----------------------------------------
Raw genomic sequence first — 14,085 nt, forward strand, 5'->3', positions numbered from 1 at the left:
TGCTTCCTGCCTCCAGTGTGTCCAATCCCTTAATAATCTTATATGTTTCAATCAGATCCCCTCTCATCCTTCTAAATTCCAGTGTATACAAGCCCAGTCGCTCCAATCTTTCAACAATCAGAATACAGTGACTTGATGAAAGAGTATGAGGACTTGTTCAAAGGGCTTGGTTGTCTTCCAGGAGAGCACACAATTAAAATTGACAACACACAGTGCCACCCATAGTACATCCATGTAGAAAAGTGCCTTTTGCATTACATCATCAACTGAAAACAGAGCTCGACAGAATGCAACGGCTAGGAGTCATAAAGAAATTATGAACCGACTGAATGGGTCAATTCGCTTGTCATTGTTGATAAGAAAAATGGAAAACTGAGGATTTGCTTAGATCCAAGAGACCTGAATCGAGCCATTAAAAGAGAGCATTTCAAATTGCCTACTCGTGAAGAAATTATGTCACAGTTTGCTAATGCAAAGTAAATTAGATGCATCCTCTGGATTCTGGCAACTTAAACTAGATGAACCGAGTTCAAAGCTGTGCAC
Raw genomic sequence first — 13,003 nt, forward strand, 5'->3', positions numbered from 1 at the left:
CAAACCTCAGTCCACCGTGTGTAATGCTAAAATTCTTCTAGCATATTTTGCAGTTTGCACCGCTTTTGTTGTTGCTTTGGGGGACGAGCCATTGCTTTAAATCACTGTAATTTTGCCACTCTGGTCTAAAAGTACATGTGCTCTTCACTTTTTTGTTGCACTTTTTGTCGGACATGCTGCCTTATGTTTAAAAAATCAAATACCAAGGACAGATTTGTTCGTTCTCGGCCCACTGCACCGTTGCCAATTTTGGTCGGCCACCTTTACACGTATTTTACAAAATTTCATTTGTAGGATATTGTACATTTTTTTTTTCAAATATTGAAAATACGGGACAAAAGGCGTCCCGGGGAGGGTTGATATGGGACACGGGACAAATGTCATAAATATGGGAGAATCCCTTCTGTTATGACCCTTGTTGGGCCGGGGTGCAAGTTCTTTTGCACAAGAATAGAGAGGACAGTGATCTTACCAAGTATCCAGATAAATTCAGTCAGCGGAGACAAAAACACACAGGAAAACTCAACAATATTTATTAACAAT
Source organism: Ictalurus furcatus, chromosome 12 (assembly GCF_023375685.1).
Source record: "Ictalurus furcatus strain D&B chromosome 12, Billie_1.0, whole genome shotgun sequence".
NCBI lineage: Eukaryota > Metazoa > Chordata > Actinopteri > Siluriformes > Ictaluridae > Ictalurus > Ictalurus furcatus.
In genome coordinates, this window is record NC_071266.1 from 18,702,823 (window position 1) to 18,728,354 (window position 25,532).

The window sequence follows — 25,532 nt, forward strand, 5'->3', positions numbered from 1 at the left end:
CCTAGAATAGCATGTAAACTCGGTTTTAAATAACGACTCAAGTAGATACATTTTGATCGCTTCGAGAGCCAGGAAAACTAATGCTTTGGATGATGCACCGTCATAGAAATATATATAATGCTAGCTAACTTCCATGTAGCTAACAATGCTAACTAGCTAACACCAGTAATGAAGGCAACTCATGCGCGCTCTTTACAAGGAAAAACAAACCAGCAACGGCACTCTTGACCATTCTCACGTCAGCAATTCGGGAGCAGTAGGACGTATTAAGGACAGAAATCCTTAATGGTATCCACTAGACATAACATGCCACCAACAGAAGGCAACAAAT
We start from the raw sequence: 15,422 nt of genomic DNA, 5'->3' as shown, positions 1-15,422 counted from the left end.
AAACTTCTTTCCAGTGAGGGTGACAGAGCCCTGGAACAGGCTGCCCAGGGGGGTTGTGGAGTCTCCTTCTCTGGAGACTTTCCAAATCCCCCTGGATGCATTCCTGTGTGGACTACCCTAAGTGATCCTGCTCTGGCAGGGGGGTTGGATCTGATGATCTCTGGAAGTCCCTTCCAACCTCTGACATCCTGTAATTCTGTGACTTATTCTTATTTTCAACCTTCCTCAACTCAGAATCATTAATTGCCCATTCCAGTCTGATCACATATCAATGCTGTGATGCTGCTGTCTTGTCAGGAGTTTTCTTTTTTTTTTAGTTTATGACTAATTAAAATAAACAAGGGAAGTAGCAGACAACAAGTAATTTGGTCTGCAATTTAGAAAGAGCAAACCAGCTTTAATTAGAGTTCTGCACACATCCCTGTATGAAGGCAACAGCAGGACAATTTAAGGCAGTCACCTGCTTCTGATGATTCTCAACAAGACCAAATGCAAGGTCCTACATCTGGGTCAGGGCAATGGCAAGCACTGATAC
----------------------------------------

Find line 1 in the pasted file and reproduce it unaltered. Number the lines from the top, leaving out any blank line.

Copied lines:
Raw genomic sequence first — 14,085 nt, forward strand, 5'->3', positions numbered from 1 at the left: